One thing that needs to be covered first about this book is that if there is any book that will make you turn vegetarian, this might very well be the one.
An interesting thing is how everything goes down the drain so quickly, when the musicologist dies right after they land, you get the feel that it is going to be a gradual dying off, not the sudden killing of everyone else in a few pages. What this showed was that even if you begin to believe you understand a society, you are still likely to miss something and that one thing can send the entire plan on a huge tremendous down swing. While it was good to see how everything feel so quickly, after all the buildup, it seemed a let down.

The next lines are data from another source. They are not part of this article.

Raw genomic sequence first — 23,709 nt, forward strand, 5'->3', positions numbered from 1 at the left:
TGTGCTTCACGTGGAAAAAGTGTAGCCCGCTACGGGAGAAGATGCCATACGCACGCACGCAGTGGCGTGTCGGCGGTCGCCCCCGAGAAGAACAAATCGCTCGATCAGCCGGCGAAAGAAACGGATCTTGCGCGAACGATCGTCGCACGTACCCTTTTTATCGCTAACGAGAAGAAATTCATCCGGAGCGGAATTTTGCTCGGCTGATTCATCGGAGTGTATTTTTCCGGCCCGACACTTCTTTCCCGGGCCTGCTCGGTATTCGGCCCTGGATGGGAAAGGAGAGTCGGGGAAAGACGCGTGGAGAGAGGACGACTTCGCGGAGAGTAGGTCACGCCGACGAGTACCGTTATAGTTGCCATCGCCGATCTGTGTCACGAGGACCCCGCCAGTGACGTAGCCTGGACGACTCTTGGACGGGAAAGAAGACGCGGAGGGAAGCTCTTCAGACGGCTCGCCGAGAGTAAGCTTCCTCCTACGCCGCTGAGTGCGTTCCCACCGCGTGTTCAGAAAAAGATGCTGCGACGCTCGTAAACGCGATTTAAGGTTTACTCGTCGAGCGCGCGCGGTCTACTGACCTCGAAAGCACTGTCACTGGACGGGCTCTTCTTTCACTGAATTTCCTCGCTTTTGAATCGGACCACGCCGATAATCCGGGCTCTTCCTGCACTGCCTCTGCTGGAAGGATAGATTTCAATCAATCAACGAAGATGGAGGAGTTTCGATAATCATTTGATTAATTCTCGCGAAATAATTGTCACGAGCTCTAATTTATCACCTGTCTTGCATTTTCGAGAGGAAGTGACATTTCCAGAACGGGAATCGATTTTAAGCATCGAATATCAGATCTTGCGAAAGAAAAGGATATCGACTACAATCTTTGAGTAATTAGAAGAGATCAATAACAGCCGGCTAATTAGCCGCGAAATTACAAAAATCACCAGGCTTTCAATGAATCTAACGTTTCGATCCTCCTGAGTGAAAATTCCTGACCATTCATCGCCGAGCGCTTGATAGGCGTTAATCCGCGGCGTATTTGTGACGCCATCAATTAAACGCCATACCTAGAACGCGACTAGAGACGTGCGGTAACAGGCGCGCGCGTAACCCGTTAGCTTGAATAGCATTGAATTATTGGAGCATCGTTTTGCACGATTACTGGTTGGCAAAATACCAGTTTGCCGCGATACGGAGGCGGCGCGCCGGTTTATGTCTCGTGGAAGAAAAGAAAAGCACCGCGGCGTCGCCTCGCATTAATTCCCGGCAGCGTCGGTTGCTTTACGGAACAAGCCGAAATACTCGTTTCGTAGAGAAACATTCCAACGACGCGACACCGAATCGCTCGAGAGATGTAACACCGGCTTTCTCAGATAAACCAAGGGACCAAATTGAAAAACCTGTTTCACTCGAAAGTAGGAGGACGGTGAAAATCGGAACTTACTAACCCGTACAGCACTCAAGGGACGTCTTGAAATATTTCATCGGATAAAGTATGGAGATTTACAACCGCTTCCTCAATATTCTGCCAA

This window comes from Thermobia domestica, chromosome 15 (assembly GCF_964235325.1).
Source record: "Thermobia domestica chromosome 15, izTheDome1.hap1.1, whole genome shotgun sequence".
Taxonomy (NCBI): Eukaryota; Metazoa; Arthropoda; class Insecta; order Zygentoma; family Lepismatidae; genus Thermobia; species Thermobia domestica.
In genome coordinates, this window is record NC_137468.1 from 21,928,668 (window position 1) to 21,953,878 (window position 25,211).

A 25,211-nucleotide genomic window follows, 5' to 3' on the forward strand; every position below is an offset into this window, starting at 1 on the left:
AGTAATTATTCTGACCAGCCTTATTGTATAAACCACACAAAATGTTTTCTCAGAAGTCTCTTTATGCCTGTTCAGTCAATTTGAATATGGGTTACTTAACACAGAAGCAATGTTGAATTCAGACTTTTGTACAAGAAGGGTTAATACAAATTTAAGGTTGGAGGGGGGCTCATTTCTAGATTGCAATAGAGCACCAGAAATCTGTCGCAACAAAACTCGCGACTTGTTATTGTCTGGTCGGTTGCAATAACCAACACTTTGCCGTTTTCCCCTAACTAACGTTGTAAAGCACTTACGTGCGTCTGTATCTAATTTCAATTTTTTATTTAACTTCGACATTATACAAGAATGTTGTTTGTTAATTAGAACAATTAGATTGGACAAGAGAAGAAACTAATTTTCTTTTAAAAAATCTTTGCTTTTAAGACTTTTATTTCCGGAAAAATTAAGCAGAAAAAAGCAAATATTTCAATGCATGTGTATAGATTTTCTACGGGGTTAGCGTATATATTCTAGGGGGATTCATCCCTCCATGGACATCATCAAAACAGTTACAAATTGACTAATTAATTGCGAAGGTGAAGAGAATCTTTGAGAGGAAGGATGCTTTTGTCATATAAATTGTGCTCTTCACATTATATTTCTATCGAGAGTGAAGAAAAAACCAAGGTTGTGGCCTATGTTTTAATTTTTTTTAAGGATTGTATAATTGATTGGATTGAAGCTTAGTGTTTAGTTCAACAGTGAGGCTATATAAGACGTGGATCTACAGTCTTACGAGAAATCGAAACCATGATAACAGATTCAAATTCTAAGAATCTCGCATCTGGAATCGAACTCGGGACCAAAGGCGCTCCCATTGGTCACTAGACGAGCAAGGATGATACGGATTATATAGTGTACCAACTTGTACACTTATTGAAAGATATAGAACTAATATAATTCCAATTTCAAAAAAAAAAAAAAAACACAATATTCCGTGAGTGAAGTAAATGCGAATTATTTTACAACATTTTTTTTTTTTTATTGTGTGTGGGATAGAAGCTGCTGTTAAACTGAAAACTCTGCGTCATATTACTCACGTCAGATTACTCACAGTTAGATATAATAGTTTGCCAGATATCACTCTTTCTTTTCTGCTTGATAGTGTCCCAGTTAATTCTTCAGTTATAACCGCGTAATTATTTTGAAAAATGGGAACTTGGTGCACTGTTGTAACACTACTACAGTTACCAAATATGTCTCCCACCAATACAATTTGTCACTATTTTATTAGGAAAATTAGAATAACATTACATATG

Stylistically, I didn't like the idea of going into the viewpoint of the two Jana'ata. It made them much more human, and this made them more relatable, which I thought was actually unfortunate as it hurt they idea of them being truly "other". While Russel may have been trying to make us relate to the Jana'ata and see how we had the potential to evolve as they did. She tries to make a contrast between, "oh don't they seem so much more like us" and "what kind of creatures are they" and while this is obviously drawn, I feel that it took concentration away from actually exploring the differences and uniqueness of their society and turning into some relation to the Middle Ages of nobles and peasants.